OVPL summary

Alex Bligh alex at alex.org.uk
Thu Sep 15 09:51:38 UTC 2005

--On 14 September 2005 14:15 -0700 Michael Bernstein <webmaven at cox.net> 

> It's the 'otherwise make available' phrase that is worrisome to me.
> You've made it clear that this *is* intended to close the
> 'software-as-a-service' loophole, so that, for example, an otherwise
> undistributed-but-modified OVPL licensed SMTP server would (by virtue of
> being publicly accessible) not qualify as a private change, and would
> require disclosure of the modifications to the ID.

So you have the same concern as Andrew.

The "otherwise make available" phrase is straight out of the CDDL (I
think it didn't come from the MPL).

I took it it to mean the same as "external deployment" in the OSL. Larry
actually defines this (which is good), though I am not sure his definition
totally fixes the borderline cases. See the thread entitled:
 OVPL & "Otherwise Make Available" (was RE: Change ot topic,back to OVPL)
where just the case you bring up (SMTP server) was discussed extensively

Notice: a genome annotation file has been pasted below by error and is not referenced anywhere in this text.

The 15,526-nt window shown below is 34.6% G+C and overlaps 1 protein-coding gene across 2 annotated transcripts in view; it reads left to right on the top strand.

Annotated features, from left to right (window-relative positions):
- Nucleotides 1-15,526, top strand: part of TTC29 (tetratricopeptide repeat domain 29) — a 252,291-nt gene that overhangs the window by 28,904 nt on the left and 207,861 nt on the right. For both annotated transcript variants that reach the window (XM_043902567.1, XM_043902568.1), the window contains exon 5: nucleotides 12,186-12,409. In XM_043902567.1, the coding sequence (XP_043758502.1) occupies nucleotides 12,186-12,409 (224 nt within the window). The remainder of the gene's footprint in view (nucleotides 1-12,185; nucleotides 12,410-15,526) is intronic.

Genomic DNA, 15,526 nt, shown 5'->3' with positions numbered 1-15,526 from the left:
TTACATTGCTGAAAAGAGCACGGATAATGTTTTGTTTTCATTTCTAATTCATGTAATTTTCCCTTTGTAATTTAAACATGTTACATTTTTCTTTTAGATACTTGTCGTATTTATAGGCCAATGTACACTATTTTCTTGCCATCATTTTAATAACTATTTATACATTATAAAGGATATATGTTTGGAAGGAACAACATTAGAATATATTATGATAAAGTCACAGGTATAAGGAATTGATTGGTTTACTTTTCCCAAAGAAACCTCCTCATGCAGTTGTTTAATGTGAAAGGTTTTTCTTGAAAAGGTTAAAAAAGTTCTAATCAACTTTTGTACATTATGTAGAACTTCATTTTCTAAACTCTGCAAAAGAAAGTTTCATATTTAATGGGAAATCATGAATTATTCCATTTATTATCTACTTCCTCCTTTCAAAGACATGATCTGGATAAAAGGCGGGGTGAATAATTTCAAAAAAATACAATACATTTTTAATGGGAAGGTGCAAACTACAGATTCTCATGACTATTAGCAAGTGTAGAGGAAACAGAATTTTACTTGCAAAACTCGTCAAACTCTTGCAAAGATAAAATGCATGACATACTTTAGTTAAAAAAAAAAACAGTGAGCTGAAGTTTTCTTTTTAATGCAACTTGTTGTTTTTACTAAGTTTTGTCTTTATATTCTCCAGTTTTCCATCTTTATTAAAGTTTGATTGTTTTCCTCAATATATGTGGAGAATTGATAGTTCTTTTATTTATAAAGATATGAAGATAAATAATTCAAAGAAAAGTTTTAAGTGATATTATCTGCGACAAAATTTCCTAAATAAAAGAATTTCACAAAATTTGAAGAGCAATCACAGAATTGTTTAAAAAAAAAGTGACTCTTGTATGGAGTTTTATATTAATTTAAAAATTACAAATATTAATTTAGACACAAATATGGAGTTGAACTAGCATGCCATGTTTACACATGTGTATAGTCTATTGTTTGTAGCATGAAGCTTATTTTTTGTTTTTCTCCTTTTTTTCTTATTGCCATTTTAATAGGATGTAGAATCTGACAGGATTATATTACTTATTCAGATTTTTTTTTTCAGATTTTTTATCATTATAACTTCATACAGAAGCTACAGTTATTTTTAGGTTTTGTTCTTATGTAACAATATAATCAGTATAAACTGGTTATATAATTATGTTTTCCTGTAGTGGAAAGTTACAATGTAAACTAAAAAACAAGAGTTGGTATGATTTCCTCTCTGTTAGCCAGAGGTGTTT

(in the context of both licenses)

A while ago (25 Aug 2005) I posted a change to "otherwise make available"
based on language similar to Larry's. Would that fix the issue for you?

> "Otherwise Make Available" shall, with reference to software, mean the
> use of that software in such a manner that it may be used by one or more
> parties other than You, or (in the course of their employment) Your
> employees, or (in the exclusive course of their duties to You) Your
> contractors, whether such use is achieved by means of making that
> software available to those parties over a computer network, or otherwise.

(& Andrew - that's the thing from the archives I said I'd find)


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